In years past, when I was a budding class-action nerd at O’Melveny & Myers, I used to look forward to the ABA’s annual convention on class actions. While I couldn’t go myself (not cost-justified for baby lawyers), John Beisner would always come back and circulate Professor John Coffee’s Five-Year Reviews of class action law. I learned a lot about Rule 23 that way–not just the doctrine, but the way that the lawyers were actually using the Rule. Those five-year reviews were an essential guidebook for me as I made my way in an area of law that often seemed like a foreign country.

Fast-forward a few years, and, for various reasons, I haven’t felt the same urgency about keeping up with Professor Coffee’s reviews. And that was why I was delighted to read fellow blogger Paul Karlsgodt’s post linking to the latest one.  I immediately downloaded the new survey (The New Class Action Landscape: Trends & Developments in Class Certification & Related Topics), transferred it to my trust iPad, and sat back to get a guided tour through a country I visit quite often, but from a skilled tour guide.

This year, Professor Coffee was joined by Professor Alexandra Lahav. Unfortunately, the result was far less than ideal. In fact, reading this survey was like joining a tour where the guides spent a great deal of time vaguely lost and telling me what used to be in various locations, while occasionally missing the really great sights they were standing in front of.

Specifically, there were several disturbing issues with this survey of the "New" Class Action Landscape:

  • Lots of things in it are hardly "new". Professors Coffee and Lahav spend significant time, for example, in their adequacy discussion focusing on Berger v. Compaq Computer Corp. (82-84), and Judge Posner’s opinion in Culver v. City of Milwaukee (97-98).  Neither of these are poor opinions, but both are more more than ten years old: there are law firm partners who have practiced their entire career with these precedents. And Judge Posner alone has produced a host of significant cases about the adequacy requirement since then that the survey simply doesn’t mention. Placed next to these old chestnuts, some of the survey’s omissions are mystifying: why cite the ten-year-old Culver as a "recent" example of the Seventh Circuit’s opinion of incentive payments (97), but ignore the actually recent Espenscheid?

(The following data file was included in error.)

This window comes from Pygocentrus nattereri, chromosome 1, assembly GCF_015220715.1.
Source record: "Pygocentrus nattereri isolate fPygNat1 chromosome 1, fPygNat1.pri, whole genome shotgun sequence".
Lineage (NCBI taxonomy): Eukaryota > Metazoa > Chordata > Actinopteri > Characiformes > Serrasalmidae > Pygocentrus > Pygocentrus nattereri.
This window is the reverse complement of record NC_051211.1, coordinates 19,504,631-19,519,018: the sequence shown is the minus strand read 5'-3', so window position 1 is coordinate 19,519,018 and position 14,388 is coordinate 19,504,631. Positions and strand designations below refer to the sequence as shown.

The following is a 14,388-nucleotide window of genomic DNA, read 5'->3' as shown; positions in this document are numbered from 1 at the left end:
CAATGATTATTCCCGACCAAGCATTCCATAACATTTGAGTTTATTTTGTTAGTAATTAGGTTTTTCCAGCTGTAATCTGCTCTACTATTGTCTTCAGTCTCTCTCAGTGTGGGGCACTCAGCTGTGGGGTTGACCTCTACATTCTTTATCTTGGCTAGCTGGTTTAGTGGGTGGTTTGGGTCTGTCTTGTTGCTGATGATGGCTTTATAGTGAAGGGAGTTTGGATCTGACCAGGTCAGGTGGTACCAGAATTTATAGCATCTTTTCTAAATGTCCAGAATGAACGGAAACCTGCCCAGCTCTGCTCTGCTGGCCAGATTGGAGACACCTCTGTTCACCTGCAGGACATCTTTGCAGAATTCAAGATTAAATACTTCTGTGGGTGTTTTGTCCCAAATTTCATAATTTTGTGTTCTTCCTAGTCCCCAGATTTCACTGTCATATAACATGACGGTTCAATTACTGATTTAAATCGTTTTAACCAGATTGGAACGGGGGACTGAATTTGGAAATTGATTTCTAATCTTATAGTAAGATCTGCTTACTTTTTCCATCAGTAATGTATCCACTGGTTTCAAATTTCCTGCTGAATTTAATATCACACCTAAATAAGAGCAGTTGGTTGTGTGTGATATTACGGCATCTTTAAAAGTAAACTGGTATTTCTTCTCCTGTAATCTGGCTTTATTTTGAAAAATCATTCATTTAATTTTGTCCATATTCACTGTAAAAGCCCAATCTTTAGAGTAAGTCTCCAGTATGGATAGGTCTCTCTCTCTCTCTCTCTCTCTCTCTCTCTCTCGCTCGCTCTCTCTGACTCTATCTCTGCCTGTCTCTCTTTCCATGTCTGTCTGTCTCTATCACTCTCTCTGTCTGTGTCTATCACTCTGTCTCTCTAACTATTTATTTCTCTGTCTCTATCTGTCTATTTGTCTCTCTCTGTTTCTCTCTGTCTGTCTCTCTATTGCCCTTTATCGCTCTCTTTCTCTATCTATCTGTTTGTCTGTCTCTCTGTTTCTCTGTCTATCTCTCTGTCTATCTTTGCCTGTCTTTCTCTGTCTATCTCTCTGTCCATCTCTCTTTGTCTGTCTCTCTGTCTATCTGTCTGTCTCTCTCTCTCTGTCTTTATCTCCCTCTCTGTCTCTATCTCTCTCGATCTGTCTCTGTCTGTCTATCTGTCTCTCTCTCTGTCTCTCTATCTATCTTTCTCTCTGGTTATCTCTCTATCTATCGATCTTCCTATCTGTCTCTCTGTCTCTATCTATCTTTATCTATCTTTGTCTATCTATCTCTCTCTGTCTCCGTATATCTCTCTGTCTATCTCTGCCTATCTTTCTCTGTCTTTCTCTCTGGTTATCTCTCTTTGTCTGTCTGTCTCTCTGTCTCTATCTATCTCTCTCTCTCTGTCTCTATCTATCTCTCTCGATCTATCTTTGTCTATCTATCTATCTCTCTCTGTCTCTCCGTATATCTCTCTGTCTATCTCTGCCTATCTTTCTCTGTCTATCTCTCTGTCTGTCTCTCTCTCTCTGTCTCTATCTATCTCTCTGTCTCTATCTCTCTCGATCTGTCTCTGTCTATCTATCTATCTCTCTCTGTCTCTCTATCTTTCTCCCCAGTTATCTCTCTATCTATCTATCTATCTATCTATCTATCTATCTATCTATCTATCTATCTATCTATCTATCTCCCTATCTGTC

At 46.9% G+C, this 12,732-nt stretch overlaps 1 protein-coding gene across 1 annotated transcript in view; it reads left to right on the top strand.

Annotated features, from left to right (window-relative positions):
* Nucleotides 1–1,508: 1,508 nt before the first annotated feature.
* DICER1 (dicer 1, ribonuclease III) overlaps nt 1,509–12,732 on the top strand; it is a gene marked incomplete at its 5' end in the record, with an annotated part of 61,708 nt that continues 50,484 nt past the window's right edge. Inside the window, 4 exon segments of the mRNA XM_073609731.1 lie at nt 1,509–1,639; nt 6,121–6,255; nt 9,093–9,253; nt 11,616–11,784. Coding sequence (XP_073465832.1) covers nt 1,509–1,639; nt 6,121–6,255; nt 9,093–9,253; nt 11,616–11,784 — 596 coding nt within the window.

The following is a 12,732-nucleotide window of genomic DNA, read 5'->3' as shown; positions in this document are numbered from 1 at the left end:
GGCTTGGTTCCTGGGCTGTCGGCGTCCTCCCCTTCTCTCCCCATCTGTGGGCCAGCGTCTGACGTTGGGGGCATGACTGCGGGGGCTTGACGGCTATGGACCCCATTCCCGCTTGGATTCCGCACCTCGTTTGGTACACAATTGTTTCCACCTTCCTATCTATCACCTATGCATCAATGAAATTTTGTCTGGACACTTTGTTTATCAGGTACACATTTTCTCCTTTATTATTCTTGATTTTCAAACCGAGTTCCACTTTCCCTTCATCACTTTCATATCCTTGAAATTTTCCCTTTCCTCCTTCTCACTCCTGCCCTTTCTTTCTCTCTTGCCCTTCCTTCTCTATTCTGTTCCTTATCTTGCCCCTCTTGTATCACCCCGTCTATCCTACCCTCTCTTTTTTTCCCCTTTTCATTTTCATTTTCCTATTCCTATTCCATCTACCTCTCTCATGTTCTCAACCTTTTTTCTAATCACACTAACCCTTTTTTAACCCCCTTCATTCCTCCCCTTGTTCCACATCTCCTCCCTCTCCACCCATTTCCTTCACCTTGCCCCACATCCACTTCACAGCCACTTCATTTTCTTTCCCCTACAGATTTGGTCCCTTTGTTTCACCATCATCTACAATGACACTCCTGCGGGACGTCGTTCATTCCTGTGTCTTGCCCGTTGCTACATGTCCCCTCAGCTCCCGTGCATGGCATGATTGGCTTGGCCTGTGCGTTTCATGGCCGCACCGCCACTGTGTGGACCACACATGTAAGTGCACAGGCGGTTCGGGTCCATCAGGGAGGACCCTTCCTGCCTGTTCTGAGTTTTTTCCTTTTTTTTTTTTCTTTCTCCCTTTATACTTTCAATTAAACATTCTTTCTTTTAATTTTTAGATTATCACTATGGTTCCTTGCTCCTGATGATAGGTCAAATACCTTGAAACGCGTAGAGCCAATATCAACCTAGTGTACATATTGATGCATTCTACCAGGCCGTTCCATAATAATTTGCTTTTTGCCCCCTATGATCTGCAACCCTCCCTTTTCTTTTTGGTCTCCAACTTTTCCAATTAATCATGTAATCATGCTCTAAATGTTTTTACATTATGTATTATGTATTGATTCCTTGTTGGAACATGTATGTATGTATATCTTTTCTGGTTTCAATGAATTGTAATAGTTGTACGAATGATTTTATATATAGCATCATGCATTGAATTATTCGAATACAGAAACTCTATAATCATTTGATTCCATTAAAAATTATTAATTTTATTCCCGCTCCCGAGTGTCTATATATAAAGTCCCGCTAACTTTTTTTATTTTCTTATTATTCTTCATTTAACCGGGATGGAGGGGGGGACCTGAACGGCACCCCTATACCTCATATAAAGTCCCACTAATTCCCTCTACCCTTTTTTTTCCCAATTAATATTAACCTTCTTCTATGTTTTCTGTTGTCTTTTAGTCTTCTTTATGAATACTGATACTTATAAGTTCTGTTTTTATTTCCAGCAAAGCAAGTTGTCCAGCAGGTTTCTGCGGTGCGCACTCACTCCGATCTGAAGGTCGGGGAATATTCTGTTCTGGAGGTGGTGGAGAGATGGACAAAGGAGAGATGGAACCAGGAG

• It gets basic pieces of Rule 23 wrong. For example, the survey contends that an important part of the Rule 23(a)(4) inquiry involves the question of adequacy of counsel. (79) True enough, up until 2003, when Rule 23(g) was introduced as a specific replacement for Rule 23(a)(4)’s inquiry into class counsel. For the first few years after the 2003 amendments, it was understandable that people might confuse this inquiry; Rule 23(g) has now existed for a decade.  There is simply no excuse for getting this wrong.
  • It ignores many significant recent cases and trends in class-action litigation. There’s no mention of the Supreme Court’s decision about loss causation in Halliburton. (A particularly strange omission since the review argues that the 2011-12 Term was heavily pro-defense (176).) There is no mention of Klier v. Elf Atochem (and no discussion of the growing controversy over cy pres relief.) There is no mention of the Ninth Circuit’s influential Bluetooth opinion. There is no discussion of Rule 23(c)(1)(B), and its renewed focus on trial plans. Pilgrim v. Universal Healthcard rates a mention in a string cite on predominance (112) ; there is no discussion of how it is the first appellate court opinion to smile on the motion to strike. In other words, while at times our tour guides are focusing on ten-year-old trends that are really just background now, at other times they completely miss those cases that most practitioners have been focusing on. I’m on record as believing that understanding terrain is vitally important; in this case, the errors and omissions have sorely diminished my trust in my guides.

Contrary to what some might think at this point, I really don’t like saying that the academics in my area of law are out of touch. I don’t want them to be. I want class-action scholars to be much smarter than me, much better-informed, and much faster to spot trends in case law that they can see from their armchairs that I might miss in the trenches. And there are some interesting and informative discussions in here, in particular on burdens of proof (30-33), numerosity (65-68), and typicality (71-75). (Even here, however, the discussion is less a discussion of recent trends, and more just an overview.)

What makes this so frustrating is that Professors Coffee and Lahav are both accomplished class action scholars, who usually do outstanding work. Like I said before, I used to look forward to Professor Coffee’s five-year reviews with great anticipation, because I knew I would learn something new. I didn’t have to worry about filtering out wrong information, or wading through well-established precedent. Both of these scholars are capable of better than this, and that’s exactly what I wish they had made available.